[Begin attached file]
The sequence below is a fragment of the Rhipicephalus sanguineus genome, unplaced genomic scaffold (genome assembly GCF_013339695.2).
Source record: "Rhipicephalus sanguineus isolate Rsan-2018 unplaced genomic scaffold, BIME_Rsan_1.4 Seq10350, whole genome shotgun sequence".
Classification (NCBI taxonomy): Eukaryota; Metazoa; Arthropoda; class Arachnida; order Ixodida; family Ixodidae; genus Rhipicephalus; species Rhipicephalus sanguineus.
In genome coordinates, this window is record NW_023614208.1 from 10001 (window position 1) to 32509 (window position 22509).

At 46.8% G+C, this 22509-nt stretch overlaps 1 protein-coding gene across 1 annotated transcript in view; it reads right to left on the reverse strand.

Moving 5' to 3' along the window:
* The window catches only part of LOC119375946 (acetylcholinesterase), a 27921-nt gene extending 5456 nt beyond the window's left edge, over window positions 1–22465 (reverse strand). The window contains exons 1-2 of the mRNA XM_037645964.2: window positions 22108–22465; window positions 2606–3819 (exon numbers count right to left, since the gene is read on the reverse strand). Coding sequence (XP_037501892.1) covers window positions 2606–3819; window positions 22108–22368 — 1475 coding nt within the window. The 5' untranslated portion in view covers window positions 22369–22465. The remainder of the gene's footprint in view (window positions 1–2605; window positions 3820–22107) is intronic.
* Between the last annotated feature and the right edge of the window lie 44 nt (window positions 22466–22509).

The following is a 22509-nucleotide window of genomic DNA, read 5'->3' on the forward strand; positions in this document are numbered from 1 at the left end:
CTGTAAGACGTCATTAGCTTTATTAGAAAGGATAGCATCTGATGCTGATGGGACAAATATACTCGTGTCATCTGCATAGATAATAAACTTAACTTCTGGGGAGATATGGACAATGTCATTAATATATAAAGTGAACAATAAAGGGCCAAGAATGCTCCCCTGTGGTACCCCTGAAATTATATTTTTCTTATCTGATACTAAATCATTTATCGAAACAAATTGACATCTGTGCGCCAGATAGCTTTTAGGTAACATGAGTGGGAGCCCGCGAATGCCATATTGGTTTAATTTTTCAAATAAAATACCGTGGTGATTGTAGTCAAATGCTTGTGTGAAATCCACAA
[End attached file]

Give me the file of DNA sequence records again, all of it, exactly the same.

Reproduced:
The sequence below is a fragment of the Rhipicephalus sanguineus genome, unplaced genomic scaffold (genome assembly GCF_013339695.2).
Source record: "Rhipicephalus sanguineus isolate Rsan-2018 unplaced genomic scaffold, BIME_Rsan_1.4 Seq10350, whole genome shotgun sequence".
Classification (NCBI taxonomy): Eukaryota; Metazoa; Arthropoda; class Arachnida; order Ixodida; family Ixodidae; genus Rhipicephalus; species Rhipicephalus sanguineus.
In genome coordinates, this window is record NW_023614208.1 from 10001 (window position 1) to 32509 (window position 22509).

At 46.8% G+C, this 22509-nt stretch overlaps 1 protein-coding gene across 1 annotated transcript in view; it reads right to left on the reverse strand.

Moving 5' to 3' along the window:
* The window catches only part of LOC119375946 (acetylcholinesterase), a 27921-nt gene extending 5456 nt beyond the window's left edge, over window positions 1–22465 (reverse strand). The window contains exons 1-2 of the mRNA XM_037645964.2: window positions 22108–22465; window positions 2606–3819 (exon numbers count right to left, since the gene is read on the reverse strand). Coding sequence (XP_037501892.1) covers window positions 2606–3819; window positions 22108–22368 — 1475 coding nt within the window. The 5' untranslated portion in view covers window positions 22369–22465. The remainder of the gene's footprint in view (window positions 1–2605; window positions 3820–22107) is intronic.
* Between the last annotated feature and the right edge of the window lie 44 nt (window positions 22466–22509).

The following is a 22509-nucleotide window of genomic DNA, read 5'->3' on the forward strand; positions in this document are numbered from 1 at the left end:
CTGTAAGACGTCATTAGCTTTATTAGAAAGGATAGCATCTGATGCTGATGGGACAAATATACTCGTGTCATCTGCATAGATAATAAACTTAACTTCTGGGGAGATATGGACAATGTCATTAATATATAAAGTGAACAATAAAGGGCCAAGAATGCTCCCCTGTGGTACCCCTGAAATTATATTTTTCTTATCTGATACTAAATCATTTATCGAAACAAATTGACATCTGTGCGCCAGATAGCTTTTAGGTAACATGAGTGGGAGCCCGCGAATGCCATATTGGTTTAATTTTTCAAATAAAATACCGTGGTGATTGTAGTCAAATGCTTGTGTGAAATCCACAA